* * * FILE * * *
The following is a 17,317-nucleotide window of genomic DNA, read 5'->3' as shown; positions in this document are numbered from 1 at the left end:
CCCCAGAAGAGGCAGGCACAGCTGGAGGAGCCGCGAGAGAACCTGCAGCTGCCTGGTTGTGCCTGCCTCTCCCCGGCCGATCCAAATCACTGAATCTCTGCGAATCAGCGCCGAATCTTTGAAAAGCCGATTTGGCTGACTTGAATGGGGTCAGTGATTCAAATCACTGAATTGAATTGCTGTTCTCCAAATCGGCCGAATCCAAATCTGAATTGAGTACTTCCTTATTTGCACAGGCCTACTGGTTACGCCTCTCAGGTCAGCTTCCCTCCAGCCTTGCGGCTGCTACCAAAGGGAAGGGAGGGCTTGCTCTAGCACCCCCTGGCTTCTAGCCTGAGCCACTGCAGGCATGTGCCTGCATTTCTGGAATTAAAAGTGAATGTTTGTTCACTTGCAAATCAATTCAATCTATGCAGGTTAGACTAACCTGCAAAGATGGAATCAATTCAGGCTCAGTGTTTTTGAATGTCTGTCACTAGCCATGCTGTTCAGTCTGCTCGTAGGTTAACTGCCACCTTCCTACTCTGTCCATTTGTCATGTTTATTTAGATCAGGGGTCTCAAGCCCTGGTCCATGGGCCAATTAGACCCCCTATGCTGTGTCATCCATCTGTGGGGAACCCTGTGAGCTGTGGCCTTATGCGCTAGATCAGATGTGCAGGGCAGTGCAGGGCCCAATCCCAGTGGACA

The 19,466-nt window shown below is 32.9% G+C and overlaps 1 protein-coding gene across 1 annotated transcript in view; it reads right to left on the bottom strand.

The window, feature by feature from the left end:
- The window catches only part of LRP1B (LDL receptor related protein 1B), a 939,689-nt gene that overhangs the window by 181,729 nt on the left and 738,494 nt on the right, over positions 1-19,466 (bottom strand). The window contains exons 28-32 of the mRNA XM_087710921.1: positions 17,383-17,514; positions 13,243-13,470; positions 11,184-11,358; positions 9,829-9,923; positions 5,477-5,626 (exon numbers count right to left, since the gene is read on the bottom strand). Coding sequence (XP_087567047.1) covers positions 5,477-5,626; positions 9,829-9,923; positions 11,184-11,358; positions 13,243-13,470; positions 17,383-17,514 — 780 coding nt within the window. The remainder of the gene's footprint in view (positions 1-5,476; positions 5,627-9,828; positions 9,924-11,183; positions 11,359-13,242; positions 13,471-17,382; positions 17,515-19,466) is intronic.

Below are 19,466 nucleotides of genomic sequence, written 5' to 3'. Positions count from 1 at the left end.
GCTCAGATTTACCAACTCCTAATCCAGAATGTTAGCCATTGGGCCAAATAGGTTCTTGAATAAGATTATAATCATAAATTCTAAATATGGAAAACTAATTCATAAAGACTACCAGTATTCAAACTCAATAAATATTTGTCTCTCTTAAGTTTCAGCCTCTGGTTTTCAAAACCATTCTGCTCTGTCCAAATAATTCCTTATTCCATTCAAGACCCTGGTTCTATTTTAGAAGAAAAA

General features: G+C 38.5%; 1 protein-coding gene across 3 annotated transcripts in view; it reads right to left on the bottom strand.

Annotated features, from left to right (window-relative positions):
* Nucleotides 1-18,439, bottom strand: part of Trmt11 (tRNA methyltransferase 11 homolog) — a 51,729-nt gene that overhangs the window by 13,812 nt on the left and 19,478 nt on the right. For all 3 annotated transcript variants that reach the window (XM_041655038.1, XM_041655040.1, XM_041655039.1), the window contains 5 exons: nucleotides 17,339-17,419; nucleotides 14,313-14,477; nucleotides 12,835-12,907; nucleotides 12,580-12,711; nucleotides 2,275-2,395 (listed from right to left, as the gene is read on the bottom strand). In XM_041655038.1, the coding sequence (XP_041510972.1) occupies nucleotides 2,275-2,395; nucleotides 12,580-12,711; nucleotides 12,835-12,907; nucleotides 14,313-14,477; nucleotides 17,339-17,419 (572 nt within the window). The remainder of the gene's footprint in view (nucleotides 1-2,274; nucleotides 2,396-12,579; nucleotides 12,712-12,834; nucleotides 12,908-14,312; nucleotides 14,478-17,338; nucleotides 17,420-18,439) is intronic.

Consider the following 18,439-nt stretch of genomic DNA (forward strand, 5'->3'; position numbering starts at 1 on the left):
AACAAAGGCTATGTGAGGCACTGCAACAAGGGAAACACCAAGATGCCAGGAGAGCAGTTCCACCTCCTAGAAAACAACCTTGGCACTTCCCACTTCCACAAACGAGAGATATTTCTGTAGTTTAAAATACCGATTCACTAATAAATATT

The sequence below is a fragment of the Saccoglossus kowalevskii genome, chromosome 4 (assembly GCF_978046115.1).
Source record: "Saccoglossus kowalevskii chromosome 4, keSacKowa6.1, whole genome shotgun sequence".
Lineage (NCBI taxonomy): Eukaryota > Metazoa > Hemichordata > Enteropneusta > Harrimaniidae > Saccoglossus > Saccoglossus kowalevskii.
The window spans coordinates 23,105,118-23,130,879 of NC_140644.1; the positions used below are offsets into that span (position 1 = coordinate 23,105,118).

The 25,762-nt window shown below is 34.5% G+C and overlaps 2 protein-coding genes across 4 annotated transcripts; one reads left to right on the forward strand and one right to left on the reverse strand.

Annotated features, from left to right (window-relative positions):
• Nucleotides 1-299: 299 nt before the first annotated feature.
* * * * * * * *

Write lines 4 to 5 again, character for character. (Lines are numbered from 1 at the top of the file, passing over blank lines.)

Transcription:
The window, feature by feature from the left end:
- The window catches only part of LRP1B (LDL receptor related protein 1B), a 939,689-nt gene that overhangs the window by 181,729 nt on the left and 738,494 nt on the right, over positions 1-19,466 (bottom strand). The window contains exons 28-32 of the mRNA XM_087710921.1: positions 17,383-17,514; positions 13,243-13,470; positions 11,184-11,358; positions 9,829-9,923; positions 5,477-5,626 (exon numbers count right to left, since the gene is read on the bottom strand). Coding sequence (XP_087567047.1) covers positions 5,477-5,626; positions 9,829-9,923; positions 11,184-11,358; positions 13,243-13,470; positions 17,383-17,514 — 780 coding nt within the window. The remainder of the gene's footprint in view (positions 1-5,476; positions 5,627-9,828; positions 9,924-11,183; positions 11,359-13,242; positions 13,471-17,382; positions 17,515-19,466) is intronic.